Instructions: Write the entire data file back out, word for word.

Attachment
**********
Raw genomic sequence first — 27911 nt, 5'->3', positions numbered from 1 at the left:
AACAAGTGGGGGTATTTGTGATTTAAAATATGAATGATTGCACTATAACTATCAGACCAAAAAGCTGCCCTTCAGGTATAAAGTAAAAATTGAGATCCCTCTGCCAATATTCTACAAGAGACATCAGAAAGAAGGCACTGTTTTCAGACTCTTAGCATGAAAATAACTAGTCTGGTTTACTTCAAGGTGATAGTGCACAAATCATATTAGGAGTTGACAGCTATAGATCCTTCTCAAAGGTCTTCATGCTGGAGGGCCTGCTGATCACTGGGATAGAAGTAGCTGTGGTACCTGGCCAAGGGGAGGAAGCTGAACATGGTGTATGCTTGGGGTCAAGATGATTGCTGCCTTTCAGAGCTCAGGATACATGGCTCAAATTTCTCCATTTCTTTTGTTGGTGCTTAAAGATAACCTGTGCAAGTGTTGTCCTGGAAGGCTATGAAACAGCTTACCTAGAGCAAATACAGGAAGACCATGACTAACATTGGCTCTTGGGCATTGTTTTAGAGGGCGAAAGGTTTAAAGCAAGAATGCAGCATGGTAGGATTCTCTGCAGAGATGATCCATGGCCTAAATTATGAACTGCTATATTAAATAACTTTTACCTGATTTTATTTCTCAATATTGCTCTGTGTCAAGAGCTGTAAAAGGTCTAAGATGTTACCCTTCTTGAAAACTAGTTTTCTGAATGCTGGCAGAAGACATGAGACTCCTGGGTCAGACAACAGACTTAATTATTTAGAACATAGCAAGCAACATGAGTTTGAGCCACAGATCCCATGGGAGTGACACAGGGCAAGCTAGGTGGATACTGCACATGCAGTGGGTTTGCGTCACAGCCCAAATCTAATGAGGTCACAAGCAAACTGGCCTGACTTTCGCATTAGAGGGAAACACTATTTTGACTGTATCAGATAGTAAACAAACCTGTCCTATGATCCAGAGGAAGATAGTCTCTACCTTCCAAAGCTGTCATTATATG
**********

Raw genomic sequence first — 27911 nt, 5'->3', positions numbered from 1 at the left:
AACAAGTGGGGGTATTTGTGATTTAAAATATGAATGATTGCACTATAACTATCAGACCAAAAAGCTGCCCTTCAGGTATAAAGTAAAAATTGAGATCCCTCTGCCAATATTCTACAAGAGACATCAGAAAGAAGGCACTGTTTTCAGACTCTTAGCATGAAAATAACTAGTCTGGTTTACTTCAAGGTGATAGTGCACAAATCATATTAGGAGTTGACAGCTATAGATCCTTCTCAAAGGTCTTCATGCTGGAGGGCCTGCTGATCACTGGGATAGAAGTAGCTGTGGTACCTGGCCAAGGGGAGGAAGCTGAACATGGTGTATGCTTGGGGTCAAGATGATTGCTGCCTTTCAGAGCTCAGGATACATGGCTCAAATTTCTCCATTTCTTTTGTTGGTGCTTAAAGATAACCTGTGCAAGTGTTGTCCTGGAAGGCTATGAAACAGCTTACCTAGAGCAAATACAGGAAGACCATGACTAACATTGGCTCTTGGGCATTGTTTTAGAGGGCGAAAGGTTTAAAGCAAGAATGCAGCATGGTAGGATTCTCTGCAGAGATGATCCATGGCCTAAATTATGAACTGCTATATTAAATAACTTTTACCTGATTTTATTTCTCAATATTGCTCTGTGTCAAGAGCTGTAAAAGGTCTAAGATGTTACCCTTCTTGAAAACTAGTTTTCTGAATGCTGGCAGAAGACATGAGACTCCTGGGTCAGACAACAGACTTAATTATTTAGAACATAGCAAGCAACATGAGTTTGAGCCACAGATCCCATGGGAGTGACACAGGGCAAGCTAGGTGGATACTGCACATGCAGTGGGTTTGCGTCACAGCCCAAATCTAATGAGGTCACAAGCAAACTGGCCTGACTTTCGCATTAGAGGGAAACACTATTTTGACTGTATCAGATAGTAAACAAACCTGTCCTATGATCCAGAGGAAGATAGTCTCTACCTTCCAAAGCTGTCATTATATG